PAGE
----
3. Increasing IT Complexity Creates More Attack Vectors

Healthcare organizations are deploying more biomedical and Internet of Medical Things devices, which increase IT complexity and create more attack vectors for bad actors to target. In addition, Mehta points out, many existing legacy devices have a long shelf life (10 to 15 years for some) but don’t receive frequent software updates.

“If you look at this year’s data, there’s been a 123 percent spike in IoT-related attacks,” he says. “They’re the perfect entry points for attackers to break into a healthcare system. That’s part of the reason healthcare should segregate devices on a separate network rather than the same, converged network.”

As healthcare moves further in its cloud journey, hybrid or multicloud environments also complicate the IT landscape. Remote work also has led to an expansion of the organization’s IT perimeter, and Mehta says that 300- to 400-bed hospitals may have up to 500 apps running in their environment, from the electronic health record and picture archiving and communication systems to billing and human resources-related workflows. All these apps and devices need to be maintained and secured.

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“There’s an ongoing barrage of attacks because there are so many entry points with IoMT devices and legacy systems,” says Mehta.

He recommends that organizations take a holistic view of security rather than relying on several point-based solutions. A zero-trust approach can help organizations better protect their environments. For healthcare organizations, users could be employees at an acute or outpatient facility, in the hospital, at home, or anywhere. As they access their information, Mehta says, a zero-trust framework will verify that the user is who they say they are before granting access. It will also ensure they only have access to the apps and data the organizations want them to access based on their role and privileges. With a zero-trust approach, organizations also should ensure that the same policy and compliance is applied to all IT environments to protect patient data.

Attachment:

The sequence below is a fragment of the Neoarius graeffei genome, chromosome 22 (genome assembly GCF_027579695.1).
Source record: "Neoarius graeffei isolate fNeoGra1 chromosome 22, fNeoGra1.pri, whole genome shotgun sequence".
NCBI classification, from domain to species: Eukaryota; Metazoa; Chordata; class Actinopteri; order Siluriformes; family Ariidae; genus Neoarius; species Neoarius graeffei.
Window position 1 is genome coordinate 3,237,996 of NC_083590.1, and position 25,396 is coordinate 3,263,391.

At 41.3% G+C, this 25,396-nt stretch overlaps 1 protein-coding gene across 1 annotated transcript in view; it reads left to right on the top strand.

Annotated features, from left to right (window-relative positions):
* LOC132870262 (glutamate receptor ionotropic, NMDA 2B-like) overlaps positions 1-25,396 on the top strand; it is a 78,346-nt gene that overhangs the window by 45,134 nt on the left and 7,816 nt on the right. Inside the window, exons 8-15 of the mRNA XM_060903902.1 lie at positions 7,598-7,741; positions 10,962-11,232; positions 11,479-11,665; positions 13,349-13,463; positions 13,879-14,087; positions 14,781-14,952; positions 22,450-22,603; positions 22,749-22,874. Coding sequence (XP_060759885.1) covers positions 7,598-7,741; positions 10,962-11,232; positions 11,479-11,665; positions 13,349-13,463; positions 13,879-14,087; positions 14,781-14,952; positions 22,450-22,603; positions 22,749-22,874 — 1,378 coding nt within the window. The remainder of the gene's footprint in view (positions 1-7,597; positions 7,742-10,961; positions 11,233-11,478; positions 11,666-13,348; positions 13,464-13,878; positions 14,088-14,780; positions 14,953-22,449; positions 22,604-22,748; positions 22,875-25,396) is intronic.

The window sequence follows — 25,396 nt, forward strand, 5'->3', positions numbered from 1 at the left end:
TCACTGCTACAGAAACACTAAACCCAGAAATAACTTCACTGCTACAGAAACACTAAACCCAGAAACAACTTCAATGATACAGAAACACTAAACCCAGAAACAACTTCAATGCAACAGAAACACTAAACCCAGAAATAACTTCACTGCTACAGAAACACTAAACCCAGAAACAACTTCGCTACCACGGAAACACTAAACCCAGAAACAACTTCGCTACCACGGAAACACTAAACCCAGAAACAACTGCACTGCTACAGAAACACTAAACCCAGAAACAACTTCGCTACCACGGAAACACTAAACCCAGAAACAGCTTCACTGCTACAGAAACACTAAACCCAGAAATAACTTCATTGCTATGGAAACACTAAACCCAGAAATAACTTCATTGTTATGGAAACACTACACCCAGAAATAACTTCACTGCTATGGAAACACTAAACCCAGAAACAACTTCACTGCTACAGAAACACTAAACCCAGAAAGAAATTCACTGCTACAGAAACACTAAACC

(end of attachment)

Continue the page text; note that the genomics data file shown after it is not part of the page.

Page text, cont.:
“The reason zero trust is critical is that the traditional perimeter of care has changed with telehealth and other services. That boundary has expanded tremendously. That’s been fundamental in motivating customers to have a broader strategic approach as it relates to a zero-trust network architecture,” says Mehta. “Secure access service edge has also become critical, because there are now a lot of outpatient and remote settings providing care. Healthcare organizations have more ancillary facilities, and they need to know how to make sure those sites can access patient records in a seamless and secure manner.”

Partnering with Experts Strengthens Healthcare Cybersecurity

While large healthcare organizations may have the internal resources to mitigate cyberthreats, many smaller, regional and rural healthcare organizations have trouble filling all their security gaps on their own, especially amid IT staff shortages. That’s why more hospitals are looking for partnerships with security experts that provide services such as managed detection and response.

“Partnering with organizations that can provide threat intel that shows precisely which parts of the enterprise are being attacked is important,” says Witt. “More specifically, research showing very attacked users or very attacked departments should be used to help healthcare organizations determine where to focus their security efforts.”

“It’s not ‘if’ but ‘when’ for healthcare organizations,” Mehta adds. “They will want to have a playbook in place should they be compromised. A security partnership is important to ensure healthcare organizations can pivot quickly.”

Keep this page bookmarked to keep up with all of HealthTech’s Cybersecurity Awareness Month coverage, including more on managed detection and response.